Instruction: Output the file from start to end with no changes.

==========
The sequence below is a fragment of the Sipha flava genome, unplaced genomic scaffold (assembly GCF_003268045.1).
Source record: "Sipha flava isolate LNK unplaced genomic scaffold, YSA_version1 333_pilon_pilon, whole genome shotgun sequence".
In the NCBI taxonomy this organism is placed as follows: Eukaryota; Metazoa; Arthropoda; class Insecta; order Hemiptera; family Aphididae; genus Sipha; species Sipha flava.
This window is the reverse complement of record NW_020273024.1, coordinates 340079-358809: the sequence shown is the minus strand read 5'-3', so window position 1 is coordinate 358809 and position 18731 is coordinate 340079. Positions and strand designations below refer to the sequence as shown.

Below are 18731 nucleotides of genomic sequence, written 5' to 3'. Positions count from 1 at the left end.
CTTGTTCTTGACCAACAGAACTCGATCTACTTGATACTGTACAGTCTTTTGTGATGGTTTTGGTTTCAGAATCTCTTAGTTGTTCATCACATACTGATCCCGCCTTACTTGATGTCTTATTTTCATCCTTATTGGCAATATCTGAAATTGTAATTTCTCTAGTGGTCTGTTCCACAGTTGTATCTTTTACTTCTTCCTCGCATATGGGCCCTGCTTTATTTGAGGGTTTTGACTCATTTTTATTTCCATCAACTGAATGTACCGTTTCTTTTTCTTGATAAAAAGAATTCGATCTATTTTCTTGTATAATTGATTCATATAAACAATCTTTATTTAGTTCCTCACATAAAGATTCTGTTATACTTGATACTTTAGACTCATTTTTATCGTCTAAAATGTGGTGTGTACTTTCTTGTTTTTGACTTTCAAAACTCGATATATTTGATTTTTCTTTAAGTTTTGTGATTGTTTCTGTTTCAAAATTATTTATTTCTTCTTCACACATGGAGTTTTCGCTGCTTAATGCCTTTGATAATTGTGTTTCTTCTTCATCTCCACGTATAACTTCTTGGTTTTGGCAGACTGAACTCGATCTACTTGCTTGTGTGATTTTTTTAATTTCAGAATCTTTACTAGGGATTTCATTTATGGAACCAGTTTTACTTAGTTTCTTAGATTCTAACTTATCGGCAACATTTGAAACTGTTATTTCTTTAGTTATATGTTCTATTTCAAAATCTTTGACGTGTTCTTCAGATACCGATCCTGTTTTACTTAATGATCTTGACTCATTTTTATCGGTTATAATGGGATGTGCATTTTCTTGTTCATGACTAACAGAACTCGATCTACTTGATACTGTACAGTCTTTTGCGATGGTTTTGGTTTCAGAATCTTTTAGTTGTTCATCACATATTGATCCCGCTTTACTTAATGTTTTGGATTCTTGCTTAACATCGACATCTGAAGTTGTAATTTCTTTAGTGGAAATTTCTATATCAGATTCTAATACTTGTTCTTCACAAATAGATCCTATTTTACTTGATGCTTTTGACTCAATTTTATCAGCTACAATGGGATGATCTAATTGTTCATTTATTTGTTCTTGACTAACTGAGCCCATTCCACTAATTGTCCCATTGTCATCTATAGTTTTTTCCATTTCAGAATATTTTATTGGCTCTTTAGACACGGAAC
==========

The sequence below is a fragment of the Sipha flava genome, unplaced genomic scaffold (assembly GCF_003268045.1).
Source record: "Sipha flava isolate LNK unplaced genomic scaffold, YSA_version1 333_pilon_pilon, whole genome shotgun sequence".
In the NCBI taxonomy this organism is placed as follows: Eukaryota; Metazoa; Arthropoda; class Insecta; order Hemiptera; family Aphididae; genus Sipha; species Sipha flava.
This window is the reverse complement of record NW_020273024.1, coordinates 340079-358809: the sequence shown is the minus strand read 5'-3', so window position 1 is coordinate 358809 and position 18731 is coordinate 340079. Positions and strand designations below refer to the sequence as shown.

Below are 18731 nucleotides of genomic sequence, written 5' to 3'. Positions count from 1 at the left end.
CTTGTTCTTGACCAACAGAACTCGATCTACTTGATACTGTACAGTCTTTTGTGATGGTTTTGGTTTCAGAATCTCTTAGTTGTTCATCACATACTGATCCCGCCTTACTTGATGTCTTATTTTCATCCTTATTGGCAATATCTGAAATTGTAATTTCTCTAGTGGTCTGTTCCACAGTTGTATCTTTTACTTCTTCCTCGCATATGGGCCCTGCTTTATTTGAGGGTTTTGACTCATTTTTATTTCCATCAACTGAATGTACCGTTTCTTTTTCTTGATAAAAAGAATTCGATCTATTTTCTTGTATAATTGATTCATATAAACAATCTTTATTTAGTTCCTCACATAAAGATTCTGTTATACTTGATACTTTAGACTCATTTTTATCGTCTAAAATGTGGTGTGTACTTTCTTGTTTTTGACTTTCAAAACTCGATATATTTGATTTTTCTTTAAGTTTTGTGATTGTTTCTGTTTCAAAATTATTTATTTCTTCTTCACACATGGAGTTTTCGCTGCTTAATGCCTTTGATAATTGTGTTTCTTCTTCATCTCCACGTATAACTTCTTGGTTTTGGCAGACTGAACTCGATCTACTTGCTTGTGTGATTTTTTTAATTTCAGAATCTTTACTAGGGATTTCATTTATGGAACCAGTTTTACTTAGTTTCTTAGATTCTAACTTATCGGCAACATTTGAAACTGTTATTTCTTTAGTTATATGTTCTATTTCAAAATCTTTGACGTGTTCTTCAGATACCGATCCTGTTTTACTTAATGATCTTGACTCATTTTTATCGGTTATAATGGGATGTGCATTTTCTTGTTCATGACTAACAGAACTCGATCTACTTGATACTGTACAGTCTTTTGCGATGGTTTTGGTTTCAGAATCTTTTAGTTGTTCATCACATATTGATCCCGCTTTACTTAATGTTTTGGATTCTTGCTTAACATCGACATCTGAAGTTGTAATTTCTTTAGTGGAAATTTCTATATCAGATTCTAATACTTGTTCTTCACAAATAGATCCTATTTTACTTGATGCTTTTGACTCAATTTTATCAGCTACAATGGGATGATCTAATTGTTCATTTATTTGTTCTTGACTAACTGAGCCCATTCCACTAATTGTCCCATTGTCATCTATAGTTTTTTCCATTTCAGAATATTTTATTGGCTCTTTAGACACGGAAC